Composting Food Waste and Moral Guilt: The Limited Pool of Worry

By Hailey Grohman

We all naturally have an aspect of the food system that we care most about, whether that be working landscapes, sustainable agriculture, fair trade, or some other subset of the field. However, the reason for our limited field of focus may actually be psychological. We may only be capable of caring about one issue, and completing one action, at a time.

In a fascinating article in New Food Economy titled, “Your Can’t Compost Your Food Waste and Eat it, Too,” author Joe Fassler outlines findings from an Ohio State study on composting and the passing-off of moral responsibility when subjects were faced with the issue of food waste.

Photo: US Department of Agriculture

Fassler summarizes the study and its implications comprehensively (basically, participants were more likely to waste food if told it would be composted rather than thrown out). Perhaps the most interesting facet of the research is its demonstration of the “single action bias,” a subset of what researchers call the “limited pool of worry” when it comes to grappling with complex problems like climate change or food waste. Both psychological concepts point toward a limit to how much humans can realistically care about, or do something about, an issue.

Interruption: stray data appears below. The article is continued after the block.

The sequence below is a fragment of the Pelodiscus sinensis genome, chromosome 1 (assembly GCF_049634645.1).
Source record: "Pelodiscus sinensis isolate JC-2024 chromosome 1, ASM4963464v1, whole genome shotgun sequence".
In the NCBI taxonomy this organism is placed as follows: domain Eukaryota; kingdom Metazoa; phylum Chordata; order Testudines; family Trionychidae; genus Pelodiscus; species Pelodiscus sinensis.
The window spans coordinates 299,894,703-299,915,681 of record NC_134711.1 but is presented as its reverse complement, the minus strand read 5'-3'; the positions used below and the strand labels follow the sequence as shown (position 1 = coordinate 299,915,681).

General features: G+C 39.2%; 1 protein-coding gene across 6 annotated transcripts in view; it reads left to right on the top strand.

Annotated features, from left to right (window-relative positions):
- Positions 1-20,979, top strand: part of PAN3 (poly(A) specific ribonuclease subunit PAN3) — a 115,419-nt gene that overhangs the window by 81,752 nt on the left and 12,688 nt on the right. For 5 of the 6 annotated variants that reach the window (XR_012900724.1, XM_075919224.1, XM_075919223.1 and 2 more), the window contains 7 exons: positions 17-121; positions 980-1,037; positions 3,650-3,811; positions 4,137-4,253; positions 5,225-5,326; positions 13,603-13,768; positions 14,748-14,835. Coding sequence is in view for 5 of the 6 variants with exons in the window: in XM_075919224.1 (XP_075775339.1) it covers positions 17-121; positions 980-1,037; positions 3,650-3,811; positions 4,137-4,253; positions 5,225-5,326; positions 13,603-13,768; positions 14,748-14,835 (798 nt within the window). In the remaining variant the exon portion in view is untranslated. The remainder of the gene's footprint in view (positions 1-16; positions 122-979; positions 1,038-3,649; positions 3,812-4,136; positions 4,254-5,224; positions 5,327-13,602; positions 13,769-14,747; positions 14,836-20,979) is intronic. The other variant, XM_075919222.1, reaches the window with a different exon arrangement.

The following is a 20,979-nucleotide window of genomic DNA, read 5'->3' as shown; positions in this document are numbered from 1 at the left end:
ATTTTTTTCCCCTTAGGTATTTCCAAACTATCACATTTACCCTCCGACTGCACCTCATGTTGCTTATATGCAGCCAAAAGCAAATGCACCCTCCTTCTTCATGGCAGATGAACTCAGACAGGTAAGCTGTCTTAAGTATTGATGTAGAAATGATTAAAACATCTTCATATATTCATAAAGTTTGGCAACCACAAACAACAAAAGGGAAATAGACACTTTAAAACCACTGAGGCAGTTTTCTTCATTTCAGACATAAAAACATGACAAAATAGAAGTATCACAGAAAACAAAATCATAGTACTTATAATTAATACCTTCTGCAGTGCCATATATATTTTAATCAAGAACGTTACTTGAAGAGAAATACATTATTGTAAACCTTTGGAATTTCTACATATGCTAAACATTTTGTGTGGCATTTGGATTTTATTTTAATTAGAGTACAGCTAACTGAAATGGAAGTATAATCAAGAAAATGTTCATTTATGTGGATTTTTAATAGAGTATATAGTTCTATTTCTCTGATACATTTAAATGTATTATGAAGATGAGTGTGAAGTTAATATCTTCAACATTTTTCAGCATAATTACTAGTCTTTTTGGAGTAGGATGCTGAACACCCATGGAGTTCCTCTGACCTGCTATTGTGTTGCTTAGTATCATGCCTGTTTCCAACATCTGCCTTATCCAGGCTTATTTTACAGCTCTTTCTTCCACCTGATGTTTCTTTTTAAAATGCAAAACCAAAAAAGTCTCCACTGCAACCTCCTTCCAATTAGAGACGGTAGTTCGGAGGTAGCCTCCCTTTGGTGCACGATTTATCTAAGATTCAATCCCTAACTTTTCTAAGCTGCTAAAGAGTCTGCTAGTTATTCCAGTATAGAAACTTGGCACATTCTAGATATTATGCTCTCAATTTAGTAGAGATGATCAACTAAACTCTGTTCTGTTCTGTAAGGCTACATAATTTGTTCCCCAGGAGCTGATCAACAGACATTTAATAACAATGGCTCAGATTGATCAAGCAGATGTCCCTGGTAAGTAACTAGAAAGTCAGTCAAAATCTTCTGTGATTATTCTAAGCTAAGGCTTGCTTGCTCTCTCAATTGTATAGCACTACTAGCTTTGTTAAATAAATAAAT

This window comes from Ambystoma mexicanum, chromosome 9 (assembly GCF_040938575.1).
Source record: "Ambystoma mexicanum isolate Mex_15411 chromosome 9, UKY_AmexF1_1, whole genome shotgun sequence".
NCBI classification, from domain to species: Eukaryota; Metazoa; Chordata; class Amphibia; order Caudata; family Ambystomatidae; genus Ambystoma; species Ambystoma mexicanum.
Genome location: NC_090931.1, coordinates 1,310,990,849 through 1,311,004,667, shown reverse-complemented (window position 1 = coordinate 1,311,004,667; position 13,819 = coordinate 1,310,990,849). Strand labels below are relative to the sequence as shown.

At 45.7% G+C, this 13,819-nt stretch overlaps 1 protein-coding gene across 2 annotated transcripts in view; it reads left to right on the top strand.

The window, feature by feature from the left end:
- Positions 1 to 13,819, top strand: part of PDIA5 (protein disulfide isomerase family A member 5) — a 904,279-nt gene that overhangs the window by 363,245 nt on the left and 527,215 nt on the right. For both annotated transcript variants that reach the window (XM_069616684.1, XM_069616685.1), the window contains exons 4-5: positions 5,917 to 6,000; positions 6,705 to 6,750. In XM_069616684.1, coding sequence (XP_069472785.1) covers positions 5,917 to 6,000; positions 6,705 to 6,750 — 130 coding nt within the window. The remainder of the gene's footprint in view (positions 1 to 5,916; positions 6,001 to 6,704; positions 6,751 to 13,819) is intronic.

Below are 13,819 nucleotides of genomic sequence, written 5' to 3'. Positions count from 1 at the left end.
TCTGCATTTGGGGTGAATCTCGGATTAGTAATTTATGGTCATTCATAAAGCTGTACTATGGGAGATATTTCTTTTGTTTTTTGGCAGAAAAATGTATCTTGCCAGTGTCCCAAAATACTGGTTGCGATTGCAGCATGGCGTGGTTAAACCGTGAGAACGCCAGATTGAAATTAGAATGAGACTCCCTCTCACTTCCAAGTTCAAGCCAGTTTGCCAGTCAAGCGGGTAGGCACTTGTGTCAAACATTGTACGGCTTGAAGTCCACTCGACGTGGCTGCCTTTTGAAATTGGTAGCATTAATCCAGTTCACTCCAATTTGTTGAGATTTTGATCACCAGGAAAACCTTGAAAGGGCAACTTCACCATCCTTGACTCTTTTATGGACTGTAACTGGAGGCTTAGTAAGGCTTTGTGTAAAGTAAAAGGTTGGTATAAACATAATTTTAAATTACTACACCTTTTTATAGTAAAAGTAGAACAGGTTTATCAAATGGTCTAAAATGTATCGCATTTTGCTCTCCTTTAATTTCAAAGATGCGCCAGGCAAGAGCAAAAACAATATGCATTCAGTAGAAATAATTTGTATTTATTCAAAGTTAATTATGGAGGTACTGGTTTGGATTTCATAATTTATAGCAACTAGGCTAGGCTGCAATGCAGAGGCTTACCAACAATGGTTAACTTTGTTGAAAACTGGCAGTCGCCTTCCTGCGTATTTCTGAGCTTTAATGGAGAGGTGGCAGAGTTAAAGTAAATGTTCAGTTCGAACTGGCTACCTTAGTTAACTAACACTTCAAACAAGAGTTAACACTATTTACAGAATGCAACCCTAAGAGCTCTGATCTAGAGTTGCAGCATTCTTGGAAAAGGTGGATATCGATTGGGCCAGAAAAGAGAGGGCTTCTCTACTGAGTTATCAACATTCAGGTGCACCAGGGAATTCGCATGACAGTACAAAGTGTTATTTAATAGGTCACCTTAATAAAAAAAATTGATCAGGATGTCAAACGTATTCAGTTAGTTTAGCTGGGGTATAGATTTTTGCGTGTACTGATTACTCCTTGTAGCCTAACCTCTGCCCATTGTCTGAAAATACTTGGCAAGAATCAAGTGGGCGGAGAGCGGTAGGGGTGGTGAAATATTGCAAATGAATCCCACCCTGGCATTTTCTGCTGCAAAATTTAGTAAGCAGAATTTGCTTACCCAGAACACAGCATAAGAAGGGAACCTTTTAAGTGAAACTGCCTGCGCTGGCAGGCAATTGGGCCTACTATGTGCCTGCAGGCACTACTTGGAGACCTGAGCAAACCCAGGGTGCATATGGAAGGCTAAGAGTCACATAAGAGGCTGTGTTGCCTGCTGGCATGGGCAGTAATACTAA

It makes logical sense that our brains can only process and care about so much at one time, but it certainly doesn’t bode well for the pressing, large-scale global issues that we face today. Fassler asks whether organizations combating food waste should “keep quiet” about the work they do, so consumers will still feel morally obligated to do their part, or whether good old fashioned guilt is the way to go to make change.

It may be that food waste and other complex food systems issues have something to learn from other fields whose problems face these same psychological biases. The answer cannot simply be to ask consumers to care more about an issue, but perhaps the way that researchers and organizations present problems could subvert some of these mental barriers.

Read the New Food Economy story here.

-Hailey Grohman is a recent graduate of the UVM Food Systems program. Her research interests include food communications and media.

Posted in: Social
Tags: , .